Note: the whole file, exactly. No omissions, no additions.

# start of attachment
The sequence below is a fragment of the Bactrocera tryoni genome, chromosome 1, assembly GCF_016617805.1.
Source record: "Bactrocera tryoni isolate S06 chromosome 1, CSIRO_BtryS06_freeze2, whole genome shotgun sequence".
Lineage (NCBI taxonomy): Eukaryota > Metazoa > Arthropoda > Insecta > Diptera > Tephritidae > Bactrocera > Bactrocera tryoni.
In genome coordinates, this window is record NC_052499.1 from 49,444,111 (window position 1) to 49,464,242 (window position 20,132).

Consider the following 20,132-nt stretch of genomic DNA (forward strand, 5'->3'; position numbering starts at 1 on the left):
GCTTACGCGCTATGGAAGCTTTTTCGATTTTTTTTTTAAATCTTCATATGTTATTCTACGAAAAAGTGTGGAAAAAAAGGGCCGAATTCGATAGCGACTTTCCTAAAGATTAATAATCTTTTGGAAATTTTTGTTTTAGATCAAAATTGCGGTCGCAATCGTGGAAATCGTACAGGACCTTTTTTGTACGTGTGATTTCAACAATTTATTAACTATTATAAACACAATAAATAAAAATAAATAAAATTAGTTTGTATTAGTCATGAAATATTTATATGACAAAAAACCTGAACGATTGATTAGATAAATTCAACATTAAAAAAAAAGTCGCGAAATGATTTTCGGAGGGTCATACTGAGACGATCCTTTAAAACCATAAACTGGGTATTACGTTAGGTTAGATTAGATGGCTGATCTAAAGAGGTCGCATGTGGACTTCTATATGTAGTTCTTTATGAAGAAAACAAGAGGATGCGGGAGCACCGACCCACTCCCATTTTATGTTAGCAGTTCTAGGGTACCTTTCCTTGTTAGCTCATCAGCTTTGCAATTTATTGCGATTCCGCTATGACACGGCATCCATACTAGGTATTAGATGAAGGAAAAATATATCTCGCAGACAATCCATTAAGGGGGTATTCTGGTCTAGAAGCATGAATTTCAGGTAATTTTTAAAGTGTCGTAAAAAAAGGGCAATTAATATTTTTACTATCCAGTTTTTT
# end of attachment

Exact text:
The sequence below is a fragment of the Bactrocera tryoni genome, chromosome 1, assembly GCF_016617805.1.
Source record: "Bactrocera tryoni isolate S06 chromosome 1, CSIRO_BtryS06_freeze2, whole genome shotgun sequence".
Lineage (NCBI taxonomy): Eukaryota > Metazoa > Arthropoda > Insecta > Diptera > Tephritidae > Bactrocera > Bactrocera tryoni.
In genome coordinates, this window is record NC_052499.1 from 49,444,111 (window position 1) to 49,464,242 (window position 20,132).

Consider the following 20,132-nt stretch of genomic DNA (forward strand, 5'->3'; position numbering starts at 1 on the left):
GCTTACGCGCTATGGAAGCTTTTTCGATTTTTTTTTTAAATCTTCATATGTTATTCTACGAAAAAGTGTGGAAAAAAAGGGCCGAATTCGATAGCGACTTTCCTAAAGATTAATAATCTTTTGGAAATTTTTGTTTTAGATCAAAATTGCGGTCGCAATCGTGGAAATCGTACAGGACCTTTTTTGTACGTGTGATTTCAACAATTTATTAACTATTATAAACACAATAAATAAAAATAAATAAAATTAGTTTGTATTAGTCATGAAATATTTATATGACAAAAAACCTGAACGATTGATTAGATAAATTCAACATTAAAAAAAAAGTCGCGAAATGATTTTCGGAGGGTCATACTGAGACGATCCTTTAAAACCATAAACTGGGTATTACGTTAGGTTAGATTAGATGGCTGATCTAAAGAGGTCGCATGTGGACTTCTATATGTAGTTCTTTATGAAGAAAACAAGAGGATGCGGGAGCACCGACCCACTCCCATTTTATGTTAGCAGTTCTAGGGTACCTTTCCTTGTTAGCTCATCAGCTTTGCAATTTATTGCGATTCCGCTATGACACGGCATCCATACTAGGTATTAGATGAAGGAAAAATATATCTCGCAGACAATCCATTAAGGGGGTATTCTGGTCTAGAAGCATGAATTTCAGGTAATTTTTAAAGTGTCGTAAAAAAAGGGCAATTAATATTTTTACTATCCAGTTTTTT